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Report on Kelimutu (Indonesia) — April 1986

Scientific Event Alert Network Bulletin, vol. 11, no. 4 (April 1986)
Managing Editor: Lindsay McClelland.

Kelimutu (Indonesia) Gas emission from crater lake; felt earthquake

Please cite this report as:

Global Volcanism Program, 1986. Report on Kelimutu (Indonesia). In: McClelland, L (ed.), Scientific Event Alert Network Bulletin, 11:4. Smithsonian Institution. https://doi.org/10.5479/si.GVP.SEAN198604-264140.

Volcano Profile |  Complete Bulletin


Kelimutu

Indonesia

8.77°S, 121.82°E; summit elev. 1639 m

All times are local (unless otherwise noted)


". . . signs of unrest from the Tiwu Nua Muri crater . . . consisted of increased gas bubbling from the crater lake beginning on 27 April and a felt earthquake on 28 April."

Geologic Background. Kelimutu is a small, but well-known, Indonesian volcano in central Flores Island with three summit crater lakes of varying colors. The western lake, Tiwi Ata Mbupu (Lake of Old People) is commonly blue. Tiwu Nua Muri Kooh Tai (Lake of Young Men and Maidens) and Tiwu Ata Polo (Bewitched, or Enchanted Lake), which share a common crater wall, are commonly green- and red-colored, respectively, although lake colors vary periodically. Active upwelling, probably fed by subaqueous fumaroles, occurs at the two eastern lakes. The scenic lakes are a popular tourist destination and have been the source of minor phreatic eruptions in historical time. The summit of the compound 1639-m-high Kelimutu volcano is elongated 2 km in a WNW-ESE direction; the older cones of Kelido and Kelibara are located respectively 3 km to the north and 2 km to the south.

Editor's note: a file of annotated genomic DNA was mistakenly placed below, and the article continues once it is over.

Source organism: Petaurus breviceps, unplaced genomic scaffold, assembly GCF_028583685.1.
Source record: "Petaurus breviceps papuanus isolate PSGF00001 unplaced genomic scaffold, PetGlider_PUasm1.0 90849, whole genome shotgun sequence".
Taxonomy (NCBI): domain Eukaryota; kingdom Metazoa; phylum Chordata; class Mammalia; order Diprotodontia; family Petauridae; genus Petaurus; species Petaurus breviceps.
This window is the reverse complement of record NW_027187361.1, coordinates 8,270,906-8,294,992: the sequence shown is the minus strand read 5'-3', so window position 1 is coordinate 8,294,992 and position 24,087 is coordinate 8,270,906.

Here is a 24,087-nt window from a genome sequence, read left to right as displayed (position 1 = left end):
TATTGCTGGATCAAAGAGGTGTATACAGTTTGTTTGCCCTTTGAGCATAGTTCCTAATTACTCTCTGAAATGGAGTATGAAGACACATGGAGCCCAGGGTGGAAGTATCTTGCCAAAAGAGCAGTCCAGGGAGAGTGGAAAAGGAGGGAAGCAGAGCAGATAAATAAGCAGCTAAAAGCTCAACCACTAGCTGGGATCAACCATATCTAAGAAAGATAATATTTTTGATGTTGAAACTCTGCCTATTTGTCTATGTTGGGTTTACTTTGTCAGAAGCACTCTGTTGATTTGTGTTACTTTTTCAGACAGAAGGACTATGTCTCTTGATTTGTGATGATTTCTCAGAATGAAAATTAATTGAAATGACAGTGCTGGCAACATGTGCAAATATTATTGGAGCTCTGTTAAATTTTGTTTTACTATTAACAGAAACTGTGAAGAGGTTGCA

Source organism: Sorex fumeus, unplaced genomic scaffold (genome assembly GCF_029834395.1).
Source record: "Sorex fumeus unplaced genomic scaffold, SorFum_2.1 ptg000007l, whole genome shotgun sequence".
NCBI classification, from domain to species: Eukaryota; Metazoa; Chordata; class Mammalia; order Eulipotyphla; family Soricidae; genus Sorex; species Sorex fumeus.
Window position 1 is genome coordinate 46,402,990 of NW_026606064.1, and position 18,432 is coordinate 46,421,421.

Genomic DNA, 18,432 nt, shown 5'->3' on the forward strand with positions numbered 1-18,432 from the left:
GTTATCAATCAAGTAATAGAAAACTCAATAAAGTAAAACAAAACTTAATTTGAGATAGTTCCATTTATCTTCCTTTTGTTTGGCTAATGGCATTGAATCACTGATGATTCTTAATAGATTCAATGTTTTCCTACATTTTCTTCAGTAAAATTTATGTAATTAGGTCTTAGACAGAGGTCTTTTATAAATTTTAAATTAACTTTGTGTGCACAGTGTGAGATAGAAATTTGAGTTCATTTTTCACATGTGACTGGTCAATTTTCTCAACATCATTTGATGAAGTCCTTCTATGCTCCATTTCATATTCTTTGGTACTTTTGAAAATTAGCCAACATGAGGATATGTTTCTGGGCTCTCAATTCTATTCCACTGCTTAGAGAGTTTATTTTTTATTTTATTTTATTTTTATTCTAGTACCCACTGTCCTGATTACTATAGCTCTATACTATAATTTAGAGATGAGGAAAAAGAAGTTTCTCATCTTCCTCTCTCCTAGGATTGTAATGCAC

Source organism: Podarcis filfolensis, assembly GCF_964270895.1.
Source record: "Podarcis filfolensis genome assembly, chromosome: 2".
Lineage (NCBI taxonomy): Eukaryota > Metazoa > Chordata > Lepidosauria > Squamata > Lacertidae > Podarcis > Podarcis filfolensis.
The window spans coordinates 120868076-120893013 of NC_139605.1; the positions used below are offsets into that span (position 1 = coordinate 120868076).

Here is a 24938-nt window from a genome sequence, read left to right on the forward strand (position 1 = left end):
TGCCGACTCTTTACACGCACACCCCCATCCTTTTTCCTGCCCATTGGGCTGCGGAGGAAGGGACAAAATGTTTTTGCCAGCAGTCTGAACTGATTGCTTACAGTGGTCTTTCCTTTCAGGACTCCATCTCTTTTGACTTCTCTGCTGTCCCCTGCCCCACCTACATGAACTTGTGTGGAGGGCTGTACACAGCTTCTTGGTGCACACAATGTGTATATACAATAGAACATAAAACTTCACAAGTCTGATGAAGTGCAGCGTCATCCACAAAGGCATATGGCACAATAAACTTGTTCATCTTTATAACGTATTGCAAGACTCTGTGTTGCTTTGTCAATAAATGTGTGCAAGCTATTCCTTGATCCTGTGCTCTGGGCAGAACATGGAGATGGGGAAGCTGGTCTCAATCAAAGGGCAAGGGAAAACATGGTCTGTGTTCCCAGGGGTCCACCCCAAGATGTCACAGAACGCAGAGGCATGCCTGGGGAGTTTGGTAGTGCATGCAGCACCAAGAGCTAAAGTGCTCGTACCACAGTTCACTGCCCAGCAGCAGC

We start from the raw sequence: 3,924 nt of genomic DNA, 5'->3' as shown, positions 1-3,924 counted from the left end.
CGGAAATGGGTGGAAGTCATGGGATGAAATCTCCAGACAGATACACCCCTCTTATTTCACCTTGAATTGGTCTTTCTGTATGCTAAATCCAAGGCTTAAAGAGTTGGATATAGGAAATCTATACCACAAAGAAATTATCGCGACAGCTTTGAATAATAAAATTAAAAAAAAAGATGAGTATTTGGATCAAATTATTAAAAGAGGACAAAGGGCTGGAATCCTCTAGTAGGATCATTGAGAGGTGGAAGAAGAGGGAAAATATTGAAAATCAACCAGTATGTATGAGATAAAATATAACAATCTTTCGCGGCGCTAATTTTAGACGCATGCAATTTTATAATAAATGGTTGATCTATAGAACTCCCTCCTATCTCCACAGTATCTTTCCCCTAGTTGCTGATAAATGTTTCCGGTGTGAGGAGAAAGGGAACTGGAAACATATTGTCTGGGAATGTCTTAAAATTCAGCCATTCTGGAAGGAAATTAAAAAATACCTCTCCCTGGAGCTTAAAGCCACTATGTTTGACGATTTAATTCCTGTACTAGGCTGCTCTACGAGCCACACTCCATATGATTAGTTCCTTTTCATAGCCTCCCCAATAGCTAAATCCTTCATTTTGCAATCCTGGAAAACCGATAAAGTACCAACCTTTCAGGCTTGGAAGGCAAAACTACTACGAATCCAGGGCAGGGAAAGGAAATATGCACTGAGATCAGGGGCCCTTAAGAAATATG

Information Contacts: Olas, Suratman, Suparto, Kaswanda, and A. Sudradjat, VSI.